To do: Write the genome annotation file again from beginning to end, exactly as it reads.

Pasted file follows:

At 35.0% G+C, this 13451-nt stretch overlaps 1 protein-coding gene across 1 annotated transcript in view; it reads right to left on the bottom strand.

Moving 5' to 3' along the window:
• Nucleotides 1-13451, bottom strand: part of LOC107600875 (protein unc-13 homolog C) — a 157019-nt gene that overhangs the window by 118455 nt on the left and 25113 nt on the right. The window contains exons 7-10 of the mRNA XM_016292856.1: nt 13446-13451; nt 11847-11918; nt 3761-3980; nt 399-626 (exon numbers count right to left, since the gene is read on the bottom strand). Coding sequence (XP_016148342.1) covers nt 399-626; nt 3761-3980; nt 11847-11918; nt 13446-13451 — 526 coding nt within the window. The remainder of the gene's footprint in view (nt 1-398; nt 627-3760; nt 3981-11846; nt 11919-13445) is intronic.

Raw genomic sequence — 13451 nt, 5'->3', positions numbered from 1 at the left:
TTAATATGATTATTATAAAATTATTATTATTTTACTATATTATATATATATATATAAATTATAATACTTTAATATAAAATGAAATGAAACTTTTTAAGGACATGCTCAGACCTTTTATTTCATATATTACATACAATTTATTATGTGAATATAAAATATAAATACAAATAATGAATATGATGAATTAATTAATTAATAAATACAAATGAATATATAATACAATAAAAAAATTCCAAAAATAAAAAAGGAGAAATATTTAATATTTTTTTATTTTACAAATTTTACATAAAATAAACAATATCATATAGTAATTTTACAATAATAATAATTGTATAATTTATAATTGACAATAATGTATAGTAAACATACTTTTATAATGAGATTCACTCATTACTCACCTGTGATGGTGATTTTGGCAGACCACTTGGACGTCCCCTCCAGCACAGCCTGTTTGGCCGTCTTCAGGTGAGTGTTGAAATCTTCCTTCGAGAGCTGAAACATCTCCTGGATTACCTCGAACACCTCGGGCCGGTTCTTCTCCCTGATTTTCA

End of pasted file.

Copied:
At 35.0% G+C, this 13451-nt stretch overlaps 1 protein-coding gene across 1 annotated transcript in view; it reads right to left on the bottom strand.

Moving 5' to 3' along the window:
• Nucleotides 1-13451, bottom strand: part of LOC107600875 (protein unc-13 homolog C) — a 157019-nt gene that overhangs the window by 118455 nt on the left and 25113 nt on the right. The window contains exons 7-10 of the mRNA XM_016292856.1: nt 13446-13451; nt 11847-11918; nt 3761-3980; nt 399-626 (exon numbers count right to left, since the gene is read on the bottom strand). Coding sequence (XP_016148342.1) covers nt 399-626; nt 3761-3980; nt 11847-11918; nt 13446-13451 — 526 coding nt within the window. The remainder of the gene's footprint in view (nt 1-398; nt 627-3760; nt 3981-11846; nt 11919-13445) is intronic.

Raw genomic sequence — 13451 nt, 5'->3', positions numbered from 1 at the left:
TTAATATGATTATTATAAAATTATTATTATTTTACTATATTATATATATATATATAAATTATAATACTTTAATATAAAATGAAATGAAACTTTTTAAGGACATGCTCAGACCTTTTATTTCATATATTACATACAATTTATTATGTGAATATAAAATATAAATACAAATAATGAATATGATGAATTAATTAATTAATAAATACAAATGAATATATAATACAATAAAAAAATTCCAAAAATAAAAAAGGAGAAATATTTAATATTTTTTTATTTTACAAATTTTACATAAAATAAACAATATCATATAGTAATTTTACAATAATAATAATTGTATAATTTATAATTGACAATAATGTATAGTAAACATACTTTTATAATGAGATTCACTCATTACTCACCTGTGATGGTGATTTTGGCAGACCACTTGGACGTCCCCTCCAGCACAGCCTGTTTGGCCGTCTTCAGGTGAGTGTTGAAATCTTCCTTCGAGAGCTGAAACATCTCCTGGATTACCTCGAACACCTCGGGCCGGTTCTTCTCCCTGATTTTCA